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Bureau of Mines / Minerals yearbook: Area reports: domestic 1978-79
Year 1978-79, Volume 2 (1978-1979)

Burgin, Lorraine B.
Arizona,   pp. 53-75 ff. PDF (2.9 MB)

Page 55

 THE MINERAL INDUSTRY OF ARIZONA 55 Figure 1.—Value of mine production
of copper andproduction in Arizona. total value of nonfuel mineral 
billion in 1979, achieving over three-fourths of metal output in the State
and ranking first in the Nation for both years. 
 The increase in the value of Arizona's mined metal output is attributed
not only to the rise in the price of copper but also to the dramatic rise
in the price of the byproduct metals recovered from the copper ores. Again,
in 1978 and 1979, production of those byproduct metals made Arizona the second
largest producer of molybdenum and silver and the fourth largest producer
of gold. Arizona produced just over 65% of the Nation's copper during the
 Sand and gravel, portland cement, lime, and crushed stone were the leading
coinmodities in the nonmetals group in 1978 and 1979. In 1979, decreases
were posted both in amount and value for the production of pumice, clay and
shale, perlite, asbestos, and fluorspar. 
 Trends and Developments.—At the beginning of 1978, copper prices
near the bottom of a price cycle that had been in a general downtrend for
several years. Copper markets were depressed, production curtailed, costs
escalating, and labor disputes interrupting operations. Several large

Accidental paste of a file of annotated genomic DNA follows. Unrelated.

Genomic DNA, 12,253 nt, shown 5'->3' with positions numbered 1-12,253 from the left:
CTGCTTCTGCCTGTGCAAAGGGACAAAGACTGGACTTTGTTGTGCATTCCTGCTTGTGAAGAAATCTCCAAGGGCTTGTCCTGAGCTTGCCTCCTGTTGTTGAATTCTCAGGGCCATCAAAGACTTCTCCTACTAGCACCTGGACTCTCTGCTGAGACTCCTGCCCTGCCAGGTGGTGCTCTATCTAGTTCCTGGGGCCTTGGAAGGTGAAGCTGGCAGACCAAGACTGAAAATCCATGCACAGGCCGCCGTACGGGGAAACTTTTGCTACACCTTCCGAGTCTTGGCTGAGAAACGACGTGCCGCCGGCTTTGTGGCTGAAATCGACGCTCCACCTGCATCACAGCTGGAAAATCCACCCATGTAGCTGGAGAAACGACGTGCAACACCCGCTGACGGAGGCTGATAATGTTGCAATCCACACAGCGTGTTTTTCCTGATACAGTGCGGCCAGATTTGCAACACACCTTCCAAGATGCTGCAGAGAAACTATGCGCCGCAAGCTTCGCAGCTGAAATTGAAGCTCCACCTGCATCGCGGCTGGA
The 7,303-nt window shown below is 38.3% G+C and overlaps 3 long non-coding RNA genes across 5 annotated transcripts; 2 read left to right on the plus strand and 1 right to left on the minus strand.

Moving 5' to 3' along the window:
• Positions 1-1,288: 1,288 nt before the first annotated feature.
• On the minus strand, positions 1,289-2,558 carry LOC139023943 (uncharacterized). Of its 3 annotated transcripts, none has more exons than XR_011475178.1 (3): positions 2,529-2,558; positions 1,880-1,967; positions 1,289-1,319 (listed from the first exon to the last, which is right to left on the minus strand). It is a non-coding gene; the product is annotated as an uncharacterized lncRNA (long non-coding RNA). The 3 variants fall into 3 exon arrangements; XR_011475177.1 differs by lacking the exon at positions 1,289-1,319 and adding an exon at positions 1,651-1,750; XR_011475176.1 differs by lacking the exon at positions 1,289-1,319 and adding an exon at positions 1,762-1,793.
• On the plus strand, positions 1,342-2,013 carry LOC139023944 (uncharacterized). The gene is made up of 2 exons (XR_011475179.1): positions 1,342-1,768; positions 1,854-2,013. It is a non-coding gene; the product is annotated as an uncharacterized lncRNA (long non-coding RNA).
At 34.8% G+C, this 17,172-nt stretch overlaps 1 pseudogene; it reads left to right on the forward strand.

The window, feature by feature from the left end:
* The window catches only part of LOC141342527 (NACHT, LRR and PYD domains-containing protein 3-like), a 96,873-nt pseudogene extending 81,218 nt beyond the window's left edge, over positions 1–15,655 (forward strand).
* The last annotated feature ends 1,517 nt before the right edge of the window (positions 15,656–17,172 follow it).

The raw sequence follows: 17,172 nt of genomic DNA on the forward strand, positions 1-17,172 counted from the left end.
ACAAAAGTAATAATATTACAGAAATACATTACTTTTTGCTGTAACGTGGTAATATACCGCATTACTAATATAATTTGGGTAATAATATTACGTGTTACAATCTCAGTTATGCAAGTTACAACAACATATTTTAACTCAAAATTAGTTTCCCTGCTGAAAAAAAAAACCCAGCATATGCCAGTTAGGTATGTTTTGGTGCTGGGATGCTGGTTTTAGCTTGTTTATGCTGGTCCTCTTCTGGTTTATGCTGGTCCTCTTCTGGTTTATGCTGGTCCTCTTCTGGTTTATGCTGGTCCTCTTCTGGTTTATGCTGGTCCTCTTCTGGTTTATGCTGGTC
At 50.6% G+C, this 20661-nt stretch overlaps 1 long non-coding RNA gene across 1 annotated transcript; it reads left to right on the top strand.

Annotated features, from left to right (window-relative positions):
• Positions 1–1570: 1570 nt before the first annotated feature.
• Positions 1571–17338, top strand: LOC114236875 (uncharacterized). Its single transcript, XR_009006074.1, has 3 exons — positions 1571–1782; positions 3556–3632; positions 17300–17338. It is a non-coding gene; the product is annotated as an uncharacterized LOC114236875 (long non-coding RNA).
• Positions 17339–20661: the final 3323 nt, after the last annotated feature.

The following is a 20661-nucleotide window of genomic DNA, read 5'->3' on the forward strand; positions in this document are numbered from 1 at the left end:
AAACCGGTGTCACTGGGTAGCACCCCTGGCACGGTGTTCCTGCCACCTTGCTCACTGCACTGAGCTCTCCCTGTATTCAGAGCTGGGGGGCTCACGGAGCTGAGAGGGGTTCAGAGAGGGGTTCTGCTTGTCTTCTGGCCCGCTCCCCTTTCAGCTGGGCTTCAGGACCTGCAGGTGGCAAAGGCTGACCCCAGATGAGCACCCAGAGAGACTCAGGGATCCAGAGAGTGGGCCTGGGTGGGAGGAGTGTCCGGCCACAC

< 2,000 
000 — 
0— 1977 
mines had curtailed operations, and some producing and developing operations
had been suspended. This situation began to change during 1978 as copper
consumption increased; and by yearend, significantly reduced world stocks
generated an upward trend in prices. Prices of molybdenum, silver, and gold
also were climbing dramatical 
 Output of most major mineral commodities in Arizona continued to trend upward
during 1978-79. 
 The prevailing and persistent trend in Arizona in recent years has been
an expanding and diversifying minerals industry, from exploring to fabrication
of various metal products. Although copper still predominated in 1978-79,
other mineral discoveries, new mines, enlarged facilities, evolving technologies,
and changing economics steadily increased the capacities and variety of Arizona's
minerals industry. The State's mineral production in the decade 1967-77 increased
240% in value to reach 
$1.7 billion in 1978, and then again reached an ailtime high of nearly $2.5
billion in 

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